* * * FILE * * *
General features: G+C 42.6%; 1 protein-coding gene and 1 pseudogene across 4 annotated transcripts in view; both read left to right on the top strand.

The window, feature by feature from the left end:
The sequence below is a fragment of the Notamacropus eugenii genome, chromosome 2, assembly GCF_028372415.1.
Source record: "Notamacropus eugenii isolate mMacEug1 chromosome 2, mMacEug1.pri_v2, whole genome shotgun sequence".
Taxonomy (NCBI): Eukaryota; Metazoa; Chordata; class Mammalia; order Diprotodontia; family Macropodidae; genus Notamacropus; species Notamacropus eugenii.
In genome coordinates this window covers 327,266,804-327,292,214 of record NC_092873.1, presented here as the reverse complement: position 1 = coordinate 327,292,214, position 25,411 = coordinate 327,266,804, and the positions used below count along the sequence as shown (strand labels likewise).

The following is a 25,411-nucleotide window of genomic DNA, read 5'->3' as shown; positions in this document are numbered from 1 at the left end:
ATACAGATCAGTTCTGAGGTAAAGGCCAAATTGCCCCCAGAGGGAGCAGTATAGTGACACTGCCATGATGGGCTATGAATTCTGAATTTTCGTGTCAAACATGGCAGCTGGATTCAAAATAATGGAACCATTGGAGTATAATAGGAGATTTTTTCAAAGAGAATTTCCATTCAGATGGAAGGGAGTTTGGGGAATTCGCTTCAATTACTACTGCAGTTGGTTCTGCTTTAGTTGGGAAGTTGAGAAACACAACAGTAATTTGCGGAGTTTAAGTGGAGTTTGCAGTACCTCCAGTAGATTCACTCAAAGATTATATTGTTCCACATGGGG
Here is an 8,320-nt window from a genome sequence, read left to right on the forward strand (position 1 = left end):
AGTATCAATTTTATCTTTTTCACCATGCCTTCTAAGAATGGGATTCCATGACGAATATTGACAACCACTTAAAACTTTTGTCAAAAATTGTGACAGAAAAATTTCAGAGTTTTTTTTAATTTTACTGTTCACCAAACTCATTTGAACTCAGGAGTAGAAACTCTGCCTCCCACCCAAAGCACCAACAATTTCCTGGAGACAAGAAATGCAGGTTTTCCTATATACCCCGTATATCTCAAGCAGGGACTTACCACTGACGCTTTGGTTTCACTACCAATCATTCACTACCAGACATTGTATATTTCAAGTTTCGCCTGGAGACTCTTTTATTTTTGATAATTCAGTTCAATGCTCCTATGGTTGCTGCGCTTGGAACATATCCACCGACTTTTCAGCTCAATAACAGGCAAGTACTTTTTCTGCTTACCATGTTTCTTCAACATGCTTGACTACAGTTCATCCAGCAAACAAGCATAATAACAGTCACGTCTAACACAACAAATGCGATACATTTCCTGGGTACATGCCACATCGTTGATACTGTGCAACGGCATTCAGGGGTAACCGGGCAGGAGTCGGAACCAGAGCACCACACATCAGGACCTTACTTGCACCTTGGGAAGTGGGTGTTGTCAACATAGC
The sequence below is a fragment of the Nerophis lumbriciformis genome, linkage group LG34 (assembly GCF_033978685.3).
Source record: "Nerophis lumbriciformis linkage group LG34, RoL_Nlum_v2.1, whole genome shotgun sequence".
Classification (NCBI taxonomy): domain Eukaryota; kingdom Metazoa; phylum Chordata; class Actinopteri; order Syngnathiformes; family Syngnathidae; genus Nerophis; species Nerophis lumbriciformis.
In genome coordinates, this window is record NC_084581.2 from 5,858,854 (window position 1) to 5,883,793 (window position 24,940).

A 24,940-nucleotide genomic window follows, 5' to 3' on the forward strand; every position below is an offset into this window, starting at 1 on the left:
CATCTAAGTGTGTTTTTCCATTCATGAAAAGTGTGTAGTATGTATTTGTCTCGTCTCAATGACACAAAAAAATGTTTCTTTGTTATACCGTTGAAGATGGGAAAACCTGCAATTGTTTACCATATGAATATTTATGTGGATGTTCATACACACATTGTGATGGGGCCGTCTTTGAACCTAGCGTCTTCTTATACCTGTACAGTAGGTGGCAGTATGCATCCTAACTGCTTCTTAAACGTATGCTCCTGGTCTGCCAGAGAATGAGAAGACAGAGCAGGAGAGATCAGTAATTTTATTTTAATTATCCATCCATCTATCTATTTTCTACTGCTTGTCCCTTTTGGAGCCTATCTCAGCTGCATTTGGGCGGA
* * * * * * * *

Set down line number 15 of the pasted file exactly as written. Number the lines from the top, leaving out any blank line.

A 24,940-nucleotide genomic window follows, 5' to 3' on the forward strand; every position below is an offset into this window, starting at 1 on the left: